Friday, June 3, 2011

Love: Midnight in Paris

Woody Allen has managed to write and direct a film a year for almost every year since 1969.  He's a remarkably prolific filmmaker and a talent often deservingly revered by cinephiles and comedy writers.  When your resume is as extensive as Allen's is, people like to start breaking your work into 'periods.'  Early vs. late, comedies vs. dramas, New York stories vs. European stories, films starring you vs. films you're notably absent in, etc.  Tell someone you've just seen Midnight in Paris and the next question will be either "was it better or worse than Vicky Cristina Barcelona?"  or "how does it compare to the early work?"   Perhaps we draw comparisons because Allen's writing style is so much his own, and because the protagonists are generally just Allen in varying degrees of luminosity.  So it is.  The answers as I see them are "it's as good, but in a completely different category" and "it's doubtful anything will ever top Manhattan and Annie Hall for me personally, but it ranks high in the oeuvre."  I mean it, too.  I loved Midnight in Paris.  I loved it the way one loves a dessert that's just rich enough, a novel you find yourself tearing through in hours, or a dream so good you think about it through lunch time.  As a comedy it's an absolute delight, as a fantasy it's every literary nerd or Francophile's secret wish.  
Owen Wilson finds his stride as Gil, a writer in love with the romance of Paris in the 1920's who happens to be traveling with his fiance Inez (Rachel McAdams) and her parents, who together form a tiresome clan of waspy Americans burnt out on the "tackiness" of nearly everything abroad.  A chance run-in with Inez's pedantic old college crush (Michael Sheen) offers Gil a chance to explore the city on his own and he takes it, wandering the streets and losing himself for hours until the clock strikes midnight, a car pulls up on the narrow road, and an eccentric bunch of party goers invite him to come aboard.  We take in their costumes, their affected behavior, their cigarette holders and flare for language and at first we're inclined to think along the same line as Gil:  "oh yes, I know these people.  These are the college aesthetes who had Bright Young Things parties at university.  They're the would be Sebastian Flytes who grew up to have money and play at immersing themselves in yesteryear."  We're inclined to think that, but the beauty of this fantasy is that it's not so.  Midnight in Paris is a bit of magic realism, it time travels literally and has a heart which beats for all things slightly tarnished or well-worn.  Gil is gifted a chance to realize his deepest desires.  He hobnobs with the entire make-up of the Lost Generation, becoming just another American creative milling about Paris in the 20's.  He tries to reason with Zelda Fitzgerald, convinces Gertrude Stein to take a look at his 2010 manuscript, seeks advice from Hemingway, attends parties thrown in honor of Jean Cocteau, and interacts with a ridiculously impressive laundry list of cameos, allusions, and insider jokes.  Within the vortex, he connects with a muse deftly portrayed by Marion Cotillard, and I would be remiss not to mention that their relationship is mined for pure gold; fueling Gil's joy and the film's central thesis in equal measure.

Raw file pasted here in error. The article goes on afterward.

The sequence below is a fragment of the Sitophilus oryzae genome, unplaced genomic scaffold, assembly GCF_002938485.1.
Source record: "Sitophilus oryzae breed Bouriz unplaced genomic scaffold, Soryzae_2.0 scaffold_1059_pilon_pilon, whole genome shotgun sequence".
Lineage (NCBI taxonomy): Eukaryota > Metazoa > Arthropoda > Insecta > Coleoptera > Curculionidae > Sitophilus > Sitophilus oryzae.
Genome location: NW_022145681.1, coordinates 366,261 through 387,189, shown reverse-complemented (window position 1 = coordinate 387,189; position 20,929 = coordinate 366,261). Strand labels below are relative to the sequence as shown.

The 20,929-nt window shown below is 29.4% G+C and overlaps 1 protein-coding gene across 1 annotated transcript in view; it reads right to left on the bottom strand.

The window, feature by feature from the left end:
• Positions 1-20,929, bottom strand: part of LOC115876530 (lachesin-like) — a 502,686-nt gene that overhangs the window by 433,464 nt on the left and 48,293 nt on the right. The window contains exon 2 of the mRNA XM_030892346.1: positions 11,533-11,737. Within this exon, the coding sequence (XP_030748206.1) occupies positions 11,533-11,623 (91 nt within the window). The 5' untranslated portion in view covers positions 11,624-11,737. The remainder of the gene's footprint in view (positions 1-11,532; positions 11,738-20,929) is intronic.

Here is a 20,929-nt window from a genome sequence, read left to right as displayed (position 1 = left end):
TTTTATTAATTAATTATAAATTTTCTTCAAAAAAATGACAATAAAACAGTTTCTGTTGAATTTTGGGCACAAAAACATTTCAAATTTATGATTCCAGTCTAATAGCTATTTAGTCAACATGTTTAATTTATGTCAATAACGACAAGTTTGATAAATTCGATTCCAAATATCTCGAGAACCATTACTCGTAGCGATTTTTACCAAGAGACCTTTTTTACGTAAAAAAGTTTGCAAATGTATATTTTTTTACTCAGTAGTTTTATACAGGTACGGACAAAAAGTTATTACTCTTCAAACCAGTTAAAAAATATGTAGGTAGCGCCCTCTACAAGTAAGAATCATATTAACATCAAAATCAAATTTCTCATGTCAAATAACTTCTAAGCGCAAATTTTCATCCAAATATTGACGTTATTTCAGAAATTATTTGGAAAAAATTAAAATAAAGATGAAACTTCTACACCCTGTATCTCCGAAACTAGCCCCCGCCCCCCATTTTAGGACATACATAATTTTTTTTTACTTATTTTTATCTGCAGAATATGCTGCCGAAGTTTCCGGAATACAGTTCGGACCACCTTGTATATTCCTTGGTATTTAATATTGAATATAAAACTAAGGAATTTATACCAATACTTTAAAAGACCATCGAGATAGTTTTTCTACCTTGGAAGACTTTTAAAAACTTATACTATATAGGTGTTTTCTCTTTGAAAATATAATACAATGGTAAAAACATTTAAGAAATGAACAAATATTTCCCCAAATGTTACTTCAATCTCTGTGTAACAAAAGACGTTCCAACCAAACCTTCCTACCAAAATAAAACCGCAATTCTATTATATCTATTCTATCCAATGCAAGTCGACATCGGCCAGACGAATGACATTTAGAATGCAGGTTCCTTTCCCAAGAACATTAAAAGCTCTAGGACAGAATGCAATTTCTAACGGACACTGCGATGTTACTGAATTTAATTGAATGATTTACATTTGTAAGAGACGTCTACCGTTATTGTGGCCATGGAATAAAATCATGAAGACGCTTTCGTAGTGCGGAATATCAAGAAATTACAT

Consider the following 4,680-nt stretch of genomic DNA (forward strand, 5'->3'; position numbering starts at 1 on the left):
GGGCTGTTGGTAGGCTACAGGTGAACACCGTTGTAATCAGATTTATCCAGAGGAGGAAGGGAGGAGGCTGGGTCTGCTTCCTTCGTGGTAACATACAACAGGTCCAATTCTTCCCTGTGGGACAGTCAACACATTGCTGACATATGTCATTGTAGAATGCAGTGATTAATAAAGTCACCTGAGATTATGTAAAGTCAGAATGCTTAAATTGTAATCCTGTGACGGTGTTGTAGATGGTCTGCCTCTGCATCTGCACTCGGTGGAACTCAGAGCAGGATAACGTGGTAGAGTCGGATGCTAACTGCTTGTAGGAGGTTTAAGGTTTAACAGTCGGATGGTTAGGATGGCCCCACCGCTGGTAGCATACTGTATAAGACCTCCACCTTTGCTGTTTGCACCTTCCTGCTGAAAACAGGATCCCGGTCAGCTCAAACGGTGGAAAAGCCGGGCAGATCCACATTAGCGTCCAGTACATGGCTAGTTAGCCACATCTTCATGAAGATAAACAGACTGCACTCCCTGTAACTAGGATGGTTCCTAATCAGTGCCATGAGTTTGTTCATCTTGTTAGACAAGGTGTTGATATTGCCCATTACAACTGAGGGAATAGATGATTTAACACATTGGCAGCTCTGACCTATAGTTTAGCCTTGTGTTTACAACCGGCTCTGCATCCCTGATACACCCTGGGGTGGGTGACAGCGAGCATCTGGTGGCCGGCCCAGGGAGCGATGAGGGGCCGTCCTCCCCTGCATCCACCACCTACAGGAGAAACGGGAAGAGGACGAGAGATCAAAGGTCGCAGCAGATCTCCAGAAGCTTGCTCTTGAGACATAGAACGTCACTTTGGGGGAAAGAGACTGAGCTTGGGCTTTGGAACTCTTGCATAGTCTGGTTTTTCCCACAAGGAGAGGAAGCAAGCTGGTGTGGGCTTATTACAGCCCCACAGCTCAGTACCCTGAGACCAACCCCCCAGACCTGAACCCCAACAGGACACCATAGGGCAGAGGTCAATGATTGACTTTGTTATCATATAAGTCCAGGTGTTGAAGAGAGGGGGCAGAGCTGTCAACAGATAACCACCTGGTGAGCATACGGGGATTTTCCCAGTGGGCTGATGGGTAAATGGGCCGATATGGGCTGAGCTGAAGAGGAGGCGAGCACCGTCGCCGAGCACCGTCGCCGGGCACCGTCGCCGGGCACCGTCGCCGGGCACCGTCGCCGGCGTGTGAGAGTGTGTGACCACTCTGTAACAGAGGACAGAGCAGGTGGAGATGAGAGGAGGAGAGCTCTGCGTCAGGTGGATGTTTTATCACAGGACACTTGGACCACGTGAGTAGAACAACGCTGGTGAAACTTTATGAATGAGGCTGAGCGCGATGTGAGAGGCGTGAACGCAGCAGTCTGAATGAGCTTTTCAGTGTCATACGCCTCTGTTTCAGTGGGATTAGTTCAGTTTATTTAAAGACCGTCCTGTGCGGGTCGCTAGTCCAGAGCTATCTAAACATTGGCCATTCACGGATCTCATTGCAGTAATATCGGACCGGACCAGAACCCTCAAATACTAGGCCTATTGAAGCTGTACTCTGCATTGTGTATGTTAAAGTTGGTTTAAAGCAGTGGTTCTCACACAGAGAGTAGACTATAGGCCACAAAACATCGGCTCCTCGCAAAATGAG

I could gush about Midnight in Paris for hours and would, at this juncture in 2011, point to it as probably the most persuasive argument for book smart, clean, old fashioned comedy in cinema to come along in awhile.  The dialogue, the interactions, the experience and bubbling excitement is so perfectly formed, so sparklingly clear that we identify with Gil almost immediately whether we share his convictions or not. We're in awe, and we love what we're seeing as much as he does. Woody is on his game here, stuffing each minute on screen with enough breezy charm and exacting wit that the result is something positively effortless. He's cast Owen Wilson as his proxy almost perfectly, and the actor is given a chance to shine that too often escapes him outside of those too-rare collaborations with Wes Anderson. Wilson is likable, exuberant, and visibly in love with the film as well as its characters.  He spits his dialogue in a way that feels natural and off the cuff, honest and with a sunny integrity.  We side with him.  We want him to get whatever it is that will keep him this happy.  We want to go forth with him into the bistros and cafes and rub elbows with the larger than life figures that cast their shadows over our high school literature courses.  It doesn't matter that at times the characters speak in broad cliches or stilted language. You can imagine them doing so. Nor does it matter that the whole story is constructed around a piece of fluffy fancy.  This isn't about logic, it's about losing oneself.  English majors with minors in film: this moveable feast is all for us.

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